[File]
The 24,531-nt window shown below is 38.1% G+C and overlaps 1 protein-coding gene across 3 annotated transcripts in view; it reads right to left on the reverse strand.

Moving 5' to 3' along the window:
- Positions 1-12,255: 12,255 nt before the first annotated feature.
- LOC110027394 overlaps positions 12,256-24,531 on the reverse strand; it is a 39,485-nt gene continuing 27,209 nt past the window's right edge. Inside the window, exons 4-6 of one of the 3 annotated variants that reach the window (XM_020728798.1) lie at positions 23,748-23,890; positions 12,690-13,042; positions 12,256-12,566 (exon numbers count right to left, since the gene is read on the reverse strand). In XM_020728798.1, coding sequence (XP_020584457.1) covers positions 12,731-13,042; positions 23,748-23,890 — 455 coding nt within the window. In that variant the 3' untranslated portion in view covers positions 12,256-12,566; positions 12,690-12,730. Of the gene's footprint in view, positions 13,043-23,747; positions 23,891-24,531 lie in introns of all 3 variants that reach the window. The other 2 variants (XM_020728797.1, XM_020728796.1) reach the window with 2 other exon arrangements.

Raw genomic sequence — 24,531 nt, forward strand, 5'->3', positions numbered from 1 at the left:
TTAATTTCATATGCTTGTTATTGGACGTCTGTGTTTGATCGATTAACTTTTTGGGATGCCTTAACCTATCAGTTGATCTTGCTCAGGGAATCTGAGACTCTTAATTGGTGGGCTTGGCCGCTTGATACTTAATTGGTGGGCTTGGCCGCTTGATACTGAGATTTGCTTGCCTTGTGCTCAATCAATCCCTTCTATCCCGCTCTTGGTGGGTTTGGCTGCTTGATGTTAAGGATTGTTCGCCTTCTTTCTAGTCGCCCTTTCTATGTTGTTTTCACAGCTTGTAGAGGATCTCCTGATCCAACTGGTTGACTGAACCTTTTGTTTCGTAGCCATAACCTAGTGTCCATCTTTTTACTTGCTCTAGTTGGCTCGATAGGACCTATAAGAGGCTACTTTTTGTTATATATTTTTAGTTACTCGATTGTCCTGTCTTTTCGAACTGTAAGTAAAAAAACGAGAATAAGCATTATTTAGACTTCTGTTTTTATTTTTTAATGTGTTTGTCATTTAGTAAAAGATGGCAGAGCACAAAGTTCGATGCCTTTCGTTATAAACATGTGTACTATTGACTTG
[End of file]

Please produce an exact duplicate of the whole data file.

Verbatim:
The 24,531-nt window shown below is 38.1% G+C and overlaps 1 protein-coding gene across 3 annotated transcripts in view; it reads right to left on the reverse strand.

Moving 5' to 3' along the window:
- Positions 1-12,255: 12,255 nt before the first annotated feature.
- LOC110027394 overlaps positions 12,256-24,531 on the reverse strand; it is a 39,485-nt gene continuing 27,209 nt past the window's right edge. Inside the window, exons 4-6 of one of the 3 annotated variants that reach the window (XM_020728798.1) lie at positions 23,748-23,890; positions 12,690-13,042; positions 12,256-12,566 (exon numbers count right to left, since the gene is read on the reverse strand). In XM_020728798.1, coding sequence (XP_020584457.1) covers positions 12,731-13,042; positions 23,748-23,890 — 455 coding nt within the window. In that variant the 3' untranslated portion in view covers positions 12,256-12,566; positions 12,690-12,730. Of the gene's footprint in view, positions 13,043-23,747; positions 23,891-24,531 lie in introns of all 3 variants that reach the window. The other 2 variants (XM_020728797.1, XM_020728796.1) reach the window with 2 other exon arrangements.

Raw genomic sequence — 24,531 nt, forward strand, 5'->3', positions numbered from 1 at the left:
TTAATTTCATATGCTTGTTATTGGACGTCTGTGTTTGATCGATTAACTTTTTGGGATGCCTTAACCTATCAGTTGATCTTGCTCAGGGAATCTGAGACTCTTAATTGGTGGGCTTGGCCGCTTGATACTTAATTGGTGGGCTTGGCCGCTTGATACTGAGATTTGCTTGCCTTGTGCTCAATCAATCCCTTCTATCCCGCTCTTGGTGGGTTTGGCTGCTTGATGTTAAGGATTGTTCGCCTTCTTTCTAGTCGCCCTTTCTATGTTGTTTTCACAGCTTGTAGAGGATCTCCTGATCCAACTGGTTGACTGAACCTTTTGTTTCGTAGCCATAACCTAGTGTCCATCTTTTTACTTGCTCTAGTTGGCTCGATAGGACCTATAAGAGGCTACTTTTTGTTATATATTTTTAGTTACTCGATTGTCCTGTCTTTTCGAACTGTAAGTAAAAAAACGAGAATAAGCATTATTTAGACTTCTGTTTTTATTTTTTAATGTGTTTGTCATTTAGTAAAAGATGGCAGAGCACAAAGTTCGATGCCTTTCGTTATAAACATGTGTACTATTGACTTG